Golden Child have spent the past year exploring a musical trilogy that pulled their sound in darker, angstier directions. This resulted in some stellar songs, but the Golden Child I first fell in love with made their name on a bright, energetic style. Once K-pop boy groups journey down a moodier route, they tend to lodge themselves there. It’s extremely rare to hear a song like Pump It Up at this point in an idol group’s career. But, Woollim Entertainment knows what the fans want, and Golden Child’s debut-era charm makes a convincing return here, buoyed by the guys’ raised profile and newfound experience.
Pump It Up is so catchy that it’s been stuck in my head for days before even hearing the full song. Its teasers proudly unveiled the chorus, and that was enough to make this mega earworm stick. That’s a potential liability, as this kind of “catchy” can easily turn into “novelty” – the stuff of TV jingles. And, Pump It Up veers dangerously close this this territory, especially as it goes on. It’s quite repetitive and single-minded.
But, this is where Golden Child prove themselves invaluable. When it comes to a song like this, you’ve gotta sell it. The energy needs to feel believable, not some forced move from an uncaring agency. This is where Golden Child have always excelled. Bright concepts rarely get the credit they deserve when it comes to just how difficult they can be to pull off. These guys are such endearing goofballs that Pump It Up – as silly as it is – feels totally authentic.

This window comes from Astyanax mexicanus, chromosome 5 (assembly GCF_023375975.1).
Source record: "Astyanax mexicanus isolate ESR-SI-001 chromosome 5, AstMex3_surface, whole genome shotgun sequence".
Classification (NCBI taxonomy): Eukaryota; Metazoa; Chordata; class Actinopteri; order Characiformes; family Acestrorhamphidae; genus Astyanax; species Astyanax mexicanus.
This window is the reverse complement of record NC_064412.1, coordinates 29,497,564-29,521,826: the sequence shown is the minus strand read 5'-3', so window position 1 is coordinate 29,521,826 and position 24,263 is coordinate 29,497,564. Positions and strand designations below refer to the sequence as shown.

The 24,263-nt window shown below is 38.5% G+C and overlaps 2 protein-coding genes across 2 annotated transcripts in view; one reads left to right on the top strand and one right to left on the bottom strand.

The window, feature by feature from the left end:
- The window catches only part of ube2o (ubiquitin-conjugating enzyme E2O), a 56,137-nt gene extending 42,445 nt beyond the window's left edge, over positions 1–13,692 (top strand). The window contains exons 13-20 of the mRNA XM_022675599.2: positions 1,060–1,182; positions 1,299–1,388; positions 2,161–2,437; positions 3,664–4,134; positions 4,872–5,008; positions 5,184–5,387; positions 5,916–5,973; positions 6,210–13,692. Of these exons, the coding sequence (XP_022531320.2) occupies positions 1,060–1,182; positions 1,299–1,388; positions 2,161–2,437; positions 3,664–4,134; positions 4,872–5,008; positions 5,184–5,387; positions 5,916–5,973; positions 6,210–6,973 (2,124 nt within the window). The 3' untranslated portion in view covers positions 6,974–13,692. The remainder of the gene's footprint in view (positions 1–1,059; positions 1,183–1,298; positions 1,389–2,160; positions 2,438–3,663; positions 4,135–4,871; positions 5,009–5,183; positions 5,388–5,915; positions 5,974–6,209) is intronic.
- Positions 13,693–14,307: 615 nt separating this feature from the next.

The track embraces old school funk-pop, driven by a rhythmic instrumental that instantly reminded me of The Jackson 5. In a rarity for K-pop, the production makes generous use of vocal samples, incorporating them as part of the song’s unyielding rhythm. This works well, except for the cheesy ad-lib that echoes the first chorus. Even better is Golden Child’s harmonized pre-chorus, which blossoms with a cheerful energy. Pump It Up isn’t much of a vocal showcase, but these moments allow the guys to harness their skilled line-up of diverse tones.
Elsewhere, rappers Tag and Jangjun get the opportunity to ham it up in ways that never distract from the track’s through-line. Even so, the various elements don’t come together to forge the kind of knockout climax that characterized past hits like 2018’s Genie. I kept waiting for one big power note — or at the very least, that dynamic synth that was present in the song’s teasers. But, in a year where music of this style is very hard to find, Pump It Up is a needed burst of joy. Add my inherent Golcha bias into the mix and you’ve got another surefire standout from the group.